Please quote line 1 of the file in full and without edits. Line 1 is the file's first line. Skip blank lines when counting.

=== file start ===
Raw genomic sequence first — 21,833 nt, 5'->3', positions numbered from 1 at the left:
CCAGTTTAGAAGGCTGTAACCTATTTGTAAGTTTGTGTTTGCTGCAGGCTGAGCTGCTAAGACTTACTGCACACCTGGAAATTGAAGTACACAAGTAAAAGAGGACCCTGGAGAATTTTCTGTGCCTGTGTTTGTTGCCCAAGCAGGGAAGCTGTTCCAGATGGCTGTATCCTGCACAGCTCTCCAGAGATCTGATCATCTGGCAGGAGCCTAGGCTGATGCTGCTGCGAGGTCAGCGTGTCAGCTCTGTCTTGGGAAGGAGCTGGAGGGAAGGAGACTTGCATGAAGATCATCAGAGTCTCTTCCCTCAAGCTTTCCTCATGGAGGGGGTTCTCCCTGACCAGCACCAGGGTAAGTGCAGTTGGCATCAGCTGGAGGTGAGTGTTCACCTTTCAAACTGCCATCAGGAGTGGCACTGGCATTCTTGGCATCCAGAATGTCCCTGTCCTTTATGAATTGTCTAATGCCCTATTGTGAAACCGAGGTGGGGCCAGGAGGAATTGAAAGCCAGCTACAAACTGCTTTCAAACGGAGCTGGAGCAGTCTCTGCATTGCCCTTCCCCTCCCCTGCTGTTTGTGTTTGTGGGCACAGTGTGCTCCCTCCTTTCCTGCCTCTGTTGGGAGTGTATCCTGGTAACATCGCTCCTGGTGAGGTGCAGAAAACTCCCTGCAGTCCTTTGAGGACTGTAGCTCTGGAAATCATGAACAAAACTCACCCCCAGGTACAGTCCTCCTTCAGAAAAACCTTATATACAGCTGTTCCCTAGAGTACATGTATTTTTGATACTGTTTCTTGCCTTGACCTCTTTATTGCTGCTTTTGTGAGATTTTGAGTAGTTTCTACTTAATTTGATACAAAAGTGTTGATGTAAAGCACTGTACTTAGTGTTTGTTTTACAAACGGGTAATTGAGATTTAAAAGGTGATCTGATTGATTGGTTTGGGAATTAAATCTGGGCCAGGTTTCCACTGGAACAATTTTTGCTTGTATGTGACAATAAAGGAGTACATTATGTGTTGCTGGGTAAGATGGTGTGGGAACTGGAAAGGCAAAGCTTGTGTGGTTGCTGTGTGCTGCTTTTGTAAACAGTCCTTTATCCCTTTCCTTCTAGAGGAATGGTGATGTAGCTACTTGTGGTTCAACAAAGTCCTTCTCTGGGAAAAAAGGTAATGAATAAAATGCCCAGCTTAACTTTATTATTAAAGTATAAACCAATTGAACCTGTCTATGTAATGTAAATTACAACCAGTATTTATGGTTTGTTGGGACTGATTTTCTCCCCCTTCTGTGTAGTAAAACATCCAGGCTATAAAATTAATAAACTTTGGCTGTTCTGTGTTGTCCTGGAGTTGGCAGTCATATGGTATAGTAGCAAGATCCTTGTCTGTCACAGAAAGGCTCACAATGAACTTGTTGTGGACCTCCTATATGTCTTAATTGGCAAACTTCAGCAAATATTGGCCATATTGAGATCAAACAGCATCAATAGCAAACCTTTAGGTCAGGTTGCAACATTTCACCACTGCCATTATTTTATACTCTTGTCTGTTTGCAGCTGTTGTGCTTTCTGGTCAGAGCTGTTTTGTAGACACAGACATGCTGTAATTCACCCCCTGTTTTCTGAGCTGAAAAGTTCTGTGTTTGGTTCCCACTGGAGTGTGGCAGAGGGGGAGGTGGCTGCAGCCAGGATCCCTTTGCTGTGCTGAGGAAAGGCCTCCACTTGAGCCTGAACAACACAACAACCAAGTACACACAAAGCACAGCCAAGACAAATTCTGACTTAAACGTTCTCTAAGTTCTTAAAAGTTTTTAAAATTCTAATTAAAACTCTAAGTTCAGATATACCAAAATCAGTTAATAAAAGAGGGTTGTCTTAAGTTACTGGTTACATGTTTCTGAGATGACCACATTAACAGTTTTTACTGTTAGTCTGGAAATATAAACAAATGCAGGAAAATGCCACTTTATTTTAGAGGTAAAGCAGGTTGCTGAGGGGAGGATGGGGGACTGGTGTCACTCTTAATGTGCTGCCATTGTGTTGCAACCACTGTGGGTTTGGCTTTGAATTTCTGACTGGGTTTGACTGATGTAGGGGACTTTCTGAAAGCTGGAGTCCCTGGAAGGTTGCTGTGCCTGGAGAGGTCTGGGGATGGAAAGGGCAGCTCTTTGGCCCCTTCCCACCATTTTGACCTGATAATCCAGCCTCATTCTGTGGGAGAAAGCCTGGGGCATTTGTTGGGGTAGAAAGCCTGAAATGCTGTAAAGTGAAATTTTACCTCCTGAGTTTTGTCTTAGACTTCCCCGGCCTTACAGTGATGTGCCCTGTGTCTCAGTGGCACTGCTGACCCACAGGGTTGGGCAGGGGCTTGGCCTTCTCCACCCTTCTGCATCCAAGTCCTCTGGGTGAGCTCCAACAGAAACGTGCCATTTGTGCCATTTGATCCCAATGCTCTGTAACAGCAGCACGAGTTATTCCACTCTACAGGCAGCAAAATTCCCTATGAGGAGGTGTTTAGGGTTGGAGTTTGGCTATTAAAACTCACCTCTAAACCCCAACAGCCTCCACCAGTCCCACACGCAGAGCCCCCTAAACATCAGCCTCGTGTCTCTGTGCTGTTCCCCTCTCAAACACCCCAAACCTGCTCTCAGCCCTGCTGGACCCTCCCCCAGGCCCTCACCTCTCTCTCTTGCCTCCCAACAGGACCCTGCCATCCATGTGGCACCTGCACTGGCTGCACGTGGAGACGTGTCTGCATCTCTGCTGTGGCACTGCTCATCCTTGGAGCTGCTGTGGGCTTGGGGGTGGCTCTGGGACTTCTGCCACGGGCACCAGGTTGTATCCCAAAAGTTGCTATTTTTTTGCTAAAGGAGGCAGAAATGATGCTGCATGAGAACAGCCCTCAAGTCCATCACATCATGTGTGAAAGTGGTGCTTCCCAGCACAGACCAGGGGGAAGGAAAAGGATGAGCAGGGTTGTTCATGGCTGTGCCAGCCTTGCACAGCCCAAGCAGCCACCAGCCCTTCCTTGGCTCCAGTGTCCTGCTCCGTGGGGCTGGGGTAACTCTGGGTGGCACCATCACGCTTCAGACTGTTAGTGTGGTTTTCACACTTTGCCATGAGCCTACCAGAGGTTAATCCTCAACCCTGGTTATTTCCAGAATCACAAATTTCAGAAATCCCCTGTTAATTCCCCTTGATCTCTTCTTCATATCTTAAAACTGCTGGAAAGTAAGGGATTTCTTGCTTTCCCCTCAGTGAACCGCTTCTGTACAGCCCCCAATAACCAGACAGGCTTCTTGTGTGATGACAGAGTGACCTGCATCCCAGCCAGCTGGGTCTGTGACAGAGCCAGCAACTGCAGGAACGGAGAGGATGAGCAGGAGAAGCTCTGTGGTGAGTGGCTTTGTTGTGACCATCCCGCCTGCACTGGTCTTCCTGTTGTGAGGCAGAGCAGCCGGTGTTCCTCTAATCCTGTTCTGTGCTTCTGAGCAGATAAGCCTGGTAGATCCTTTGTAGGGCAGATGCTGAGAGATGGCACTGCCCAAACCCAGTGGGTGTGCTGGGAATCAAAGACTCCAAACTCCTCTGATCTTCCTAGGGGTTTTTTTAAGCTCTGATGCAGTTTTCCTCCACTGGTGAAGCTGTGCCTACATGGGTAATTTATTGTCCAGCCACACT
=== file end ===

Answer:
Raw genomic sequence first — 21,833 nt, 5'->3', positions numbered from 1 at the left: